Quantitative PCR (qPCR) enables precise, accurate DNA quantification. The quality of the starting material is of paramount importance to obtaining reliable, consistent qPCR data. Here, we provide sample preparation considerations to help obtain accurate and consistent results when performing 5’ nuclease assays.
The method of isolation depends on the sample type and experimental conditions. It is important that the sample remains free of nucleases throughout sample preparation and PCR. Following are recommendations for effective sample preparation for qPCR.
Avoid Nucleases: RNases and DNases can quickly degrade samples as well as oligonucleotide primers and probes. They are ubiquitous and can be difficult to eliminate. Therefore, precautions must be taken to ensure that samples are protected from these nucleases.
- Thoroughly clean sample preparation areas with 10% bleach solution before you start. Bake glassware and treat non-RNase-free plastics with a 0.1% solution of DEPC for 2 hours followed by rinsing with RNase-free water. Alternatively, IDT provides Nuclease Decontamination Solution, which irreversibly inactivates nucleases and can be applied to most lab surfaces (see below, IDT Product Focus: Reagents for Nucleic Acid Isolation).
- Always wash your hands and wear gloves before handling containers used for RNA sample preparation and storage.
- Use nuclease detection reagents such as RNaseAlert® and DNaseAlert™ Kits to test your samples and reagents (see below, IDT Product Focus: Reagents for Nucleic Acid Isolation).
- If you find contamination in your samples, replace all reagents and stock buffers and thoroughly clean sample preparation areas.
- You can add RNase inhibitors to block the action of some ribonucleases; DNase can be inactivated by heat treatment.
- Regularly decontaminate equipment, such as pipettors and vortex mixers.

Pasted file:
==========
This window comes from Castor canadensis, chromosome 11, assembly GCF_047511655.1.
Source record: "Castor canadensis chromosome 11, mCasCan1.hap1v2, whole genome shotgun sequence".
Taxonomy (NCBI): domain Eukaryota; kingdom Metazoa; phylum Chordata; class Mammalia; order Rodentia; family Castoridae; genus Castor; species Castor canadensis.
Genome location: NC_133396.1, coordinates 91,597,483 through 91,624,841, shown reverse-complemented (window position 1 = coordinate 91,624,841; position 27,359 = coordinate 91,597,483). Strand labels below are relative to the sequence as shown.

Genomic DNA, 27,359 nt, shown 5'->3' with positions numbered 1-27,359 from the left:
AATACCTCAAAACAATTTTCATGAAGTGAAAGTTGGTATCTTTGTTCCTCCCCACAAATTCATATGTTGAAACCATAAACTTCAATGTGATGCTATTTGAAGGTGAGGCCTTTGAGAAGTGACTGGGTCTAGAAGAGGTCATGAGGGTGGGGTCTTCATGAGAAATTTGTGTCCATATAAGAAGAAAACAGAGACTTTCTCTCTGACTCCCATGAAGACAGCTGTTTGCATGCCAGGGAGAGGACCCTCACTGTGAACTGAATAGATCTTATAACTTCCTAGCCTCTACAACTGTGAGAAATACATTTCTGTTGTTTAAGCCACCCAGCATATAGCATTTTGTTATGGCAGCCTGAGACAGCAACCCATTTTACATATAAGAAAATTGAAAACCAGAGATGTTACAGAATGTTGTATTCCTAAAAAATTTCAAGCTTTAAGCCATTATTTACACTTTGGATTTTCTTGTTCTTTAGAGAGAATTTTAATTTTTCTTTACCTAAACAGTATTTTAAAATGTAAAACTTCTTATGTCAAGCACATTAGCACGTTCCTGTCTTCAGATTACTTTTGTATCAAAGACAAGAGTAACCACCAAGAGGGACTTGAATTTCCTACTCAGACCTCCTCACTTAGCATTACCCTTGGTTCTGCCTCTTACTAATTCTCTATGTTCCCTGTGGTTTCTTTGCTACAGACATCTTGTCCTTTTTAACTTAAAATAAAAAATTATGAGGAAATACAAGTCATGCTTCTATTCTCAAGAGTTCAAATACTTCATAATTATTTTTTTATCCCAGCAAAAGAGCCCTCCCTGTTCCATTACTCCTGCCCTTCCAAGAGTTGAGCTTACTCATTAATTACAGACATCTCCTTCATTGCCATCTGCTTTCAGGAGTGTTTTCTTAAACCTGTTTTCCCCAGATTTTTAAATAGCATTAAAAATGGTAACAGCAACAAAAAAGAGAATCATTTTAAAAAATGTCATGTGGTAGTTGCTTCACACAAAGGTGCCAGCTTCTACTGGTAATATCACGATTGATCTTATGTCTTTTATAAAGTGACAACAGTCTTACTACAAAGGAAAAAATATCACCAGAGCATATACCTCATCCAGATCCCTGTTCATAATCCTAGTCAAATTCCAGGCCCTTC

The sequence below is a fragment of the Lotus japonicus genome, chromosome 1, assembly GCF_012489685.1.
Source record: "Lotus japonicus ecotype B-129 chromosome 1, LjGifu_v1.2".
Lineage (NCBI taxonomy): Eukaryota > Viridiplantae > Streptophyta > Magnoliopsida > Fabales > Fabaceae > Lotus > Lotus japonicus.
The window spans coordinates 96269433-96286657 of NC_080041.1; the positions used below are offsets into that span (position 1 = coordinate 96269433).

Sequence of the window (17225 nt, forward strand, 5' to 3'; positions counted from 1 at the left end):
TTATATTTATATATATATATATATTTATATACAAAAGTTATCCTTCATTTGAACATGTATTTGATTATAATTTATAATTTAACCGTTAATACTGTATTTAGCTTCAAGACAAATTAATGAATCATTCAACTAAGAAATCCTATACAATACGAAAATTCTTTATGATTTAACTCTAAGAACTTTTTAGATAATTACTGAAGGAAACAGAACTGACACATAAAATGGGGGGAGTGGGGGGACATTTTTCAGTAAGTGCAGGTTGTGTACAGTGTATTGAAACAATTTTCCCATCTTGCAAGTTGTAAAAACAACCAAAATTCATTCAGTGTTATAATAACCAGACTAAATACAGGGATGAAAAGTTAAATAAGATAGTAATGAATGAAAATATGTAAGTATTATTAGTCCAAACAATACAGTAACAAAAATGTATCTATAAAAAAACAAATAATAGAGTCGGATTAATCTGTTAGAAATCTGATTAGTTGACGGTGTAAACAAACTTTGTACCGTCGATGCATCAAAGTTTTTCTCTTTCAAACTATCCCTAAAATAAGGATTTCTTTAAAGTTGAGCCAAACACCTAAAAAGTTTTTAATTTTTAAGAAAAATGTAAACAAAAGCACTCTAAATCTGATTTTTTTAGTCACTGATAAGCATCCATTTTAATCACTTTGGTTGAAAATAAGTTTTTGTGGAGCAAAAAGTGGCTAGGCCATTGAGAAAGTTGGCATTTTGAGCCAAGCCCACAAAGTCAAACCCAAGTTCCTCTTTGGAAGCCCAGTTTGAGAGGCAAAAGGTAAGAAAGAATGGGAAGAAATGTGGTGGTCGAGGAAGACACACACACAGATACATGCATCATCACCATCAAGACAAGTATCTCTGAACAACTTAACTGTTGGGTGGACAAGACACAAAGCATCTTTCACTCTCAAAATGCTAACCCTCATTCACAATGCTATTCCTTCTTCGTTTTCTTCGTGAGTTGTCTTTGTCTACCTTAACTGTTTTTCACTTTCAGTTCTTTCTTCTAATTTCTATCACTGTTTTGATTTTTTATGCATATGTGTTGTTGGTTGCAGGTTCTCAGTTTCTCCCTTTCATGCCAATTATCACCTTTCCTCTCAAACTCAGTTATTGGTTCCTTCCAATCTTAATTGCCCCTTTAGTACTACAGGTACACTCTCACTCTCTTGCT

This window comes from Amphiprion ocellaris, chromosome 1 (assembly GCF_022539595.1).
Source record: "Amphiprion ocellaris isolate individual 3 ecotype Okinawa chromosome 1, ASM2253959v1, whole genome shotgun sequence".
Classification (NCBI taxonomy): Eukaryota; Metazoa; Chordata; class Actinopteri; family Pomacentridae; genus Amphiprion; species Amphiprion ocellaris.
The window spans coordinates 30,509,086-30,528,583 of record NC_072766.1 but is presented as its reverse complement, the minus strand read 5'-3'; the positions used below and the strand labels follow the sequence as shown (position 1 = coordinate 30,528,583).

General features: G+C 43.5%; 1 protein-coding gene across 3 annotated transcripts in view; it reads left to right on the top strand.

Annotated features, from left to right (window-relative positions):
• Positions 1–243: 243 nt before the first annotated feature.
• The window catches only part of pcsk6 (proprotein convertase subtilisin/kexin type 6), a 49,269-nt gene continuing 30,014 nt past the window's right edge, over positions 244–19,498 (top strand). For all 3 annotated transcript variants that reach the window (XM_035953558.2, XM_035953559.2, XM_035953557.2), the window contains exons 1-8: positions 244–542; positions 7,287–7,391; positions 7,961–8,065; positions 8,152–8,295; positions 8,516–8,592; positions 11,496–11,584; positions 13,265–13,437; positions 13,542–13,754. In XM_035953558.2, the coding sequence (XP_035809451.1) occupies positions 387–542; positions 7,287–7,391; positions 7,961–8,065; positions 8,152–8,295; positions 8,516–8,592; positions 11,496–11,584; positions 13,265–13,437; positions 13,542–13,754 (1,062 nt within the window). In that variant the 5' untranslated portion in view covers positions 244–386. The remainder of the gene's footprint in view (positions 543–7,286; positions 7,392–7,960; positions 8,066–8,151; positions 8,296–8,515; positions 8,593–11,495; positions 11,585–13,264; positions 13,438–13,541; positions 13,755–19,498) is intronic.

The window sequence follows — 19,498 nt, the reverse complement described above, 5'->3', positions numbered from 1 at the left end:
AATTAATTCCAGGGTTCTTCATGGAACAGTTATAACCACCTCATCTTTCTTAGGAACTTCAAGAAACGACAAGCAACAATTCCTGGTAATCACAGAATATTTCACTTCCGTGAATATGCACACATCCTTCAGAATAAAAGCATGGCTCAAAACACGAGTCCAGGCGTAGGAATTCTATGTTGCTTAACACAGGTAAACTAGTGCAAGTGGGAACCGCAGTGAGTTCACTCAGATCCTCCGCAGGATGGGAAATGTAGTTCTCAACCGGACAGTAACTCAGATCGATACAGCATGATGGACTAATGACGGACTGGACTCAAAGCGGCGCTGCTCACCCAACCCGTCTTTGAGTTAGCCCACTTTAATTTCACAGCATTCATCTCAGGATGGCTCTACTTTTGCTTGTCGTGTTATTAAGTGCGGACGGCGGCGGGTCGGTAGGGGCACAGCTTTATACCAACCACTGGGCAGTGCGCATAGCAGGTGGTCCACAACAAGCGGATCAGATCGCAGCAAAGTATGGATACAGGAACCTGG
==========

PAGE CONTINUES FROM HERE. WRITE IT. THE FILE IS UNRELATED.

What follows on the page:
Avoid Contamination: Treat your RNA sample with DNase to prevent amplification of genomic DNA.
RNA Isolation: Be sure to use the isolation method appropriate for your sample type.
- Use the same isolation and quantification methods for all samples being assessed in the same experiment.
- For maximum recovery, use organic extraction methods such as TRIzol® (Invitrogen) or QIAzol® (Qiagen) for small RNAs and miRNAs.
- For high-throughput processing, use solid phase kits.
- Use reagents that are never in contact with potentially contaminating DNA and nucleases by keeping enzyme mixes, nuclease-free water, primers, probes, pipettes, tubes, filter tips, and PCR plates away from areas in which template is present.
RNA Storage: For short-term storage (up to a few weeks), store RNA resuspended in water or buffer at –20°C. TE buffer (10 mM Tris, 0.1 mM EDTA) is excellent for this purpose. For longer term storage, precipitate the RNA (1/10 volume 3 M sodium acetate; 2 volumes 100% ethanol) and store it in ethanol at –20°C or –80°C. Before use, remember to pellet and resuspend any RNA that has been stored as a precipitate.
IDT PRODUCT FOCUS: Reagents for Nucleic Acid Isolation
RNase Alert™ and DNase Alert™ Kits
RNase Alert™ and DNase Alert™ Kits enable rapid, sensitive detection of RNases and DNases. The kits contain fluorescence-quenched probes that emit a fluorescent signal only after nuclease degradation. The signal can be read visually or measured and quantified using fluorometry. Use the assays to test lab reagents, equipment, and supplies for nuclease contamination, or quantitatively to study enzyme kinetics.
Learn more about RNase and DNase Alert Kits
Nuclease Decontamination Solution
Nuclease Decontamination Solution irreversibly inactivates nucleases. It simplifies sterilizing difficult-to-treat plastic surfaces, and eliminates the need to bake glassware. Just spray, rinse, and let dry.
Learn more about Nuclease Decontamination Solution
ADDITIONAL READING: Find out more about qPCR assay design:
Author: Nicola Brookman-Amissah is a Scientific Writer at IDT.
© 2012 Integrated DNA Technologies. All rights reserved. Trademarks contained herein are the property of Integrated DNA Technologies, Inc. or their respective owners. For specific trademark and licensing information, see www.idtdna.com/trademarks.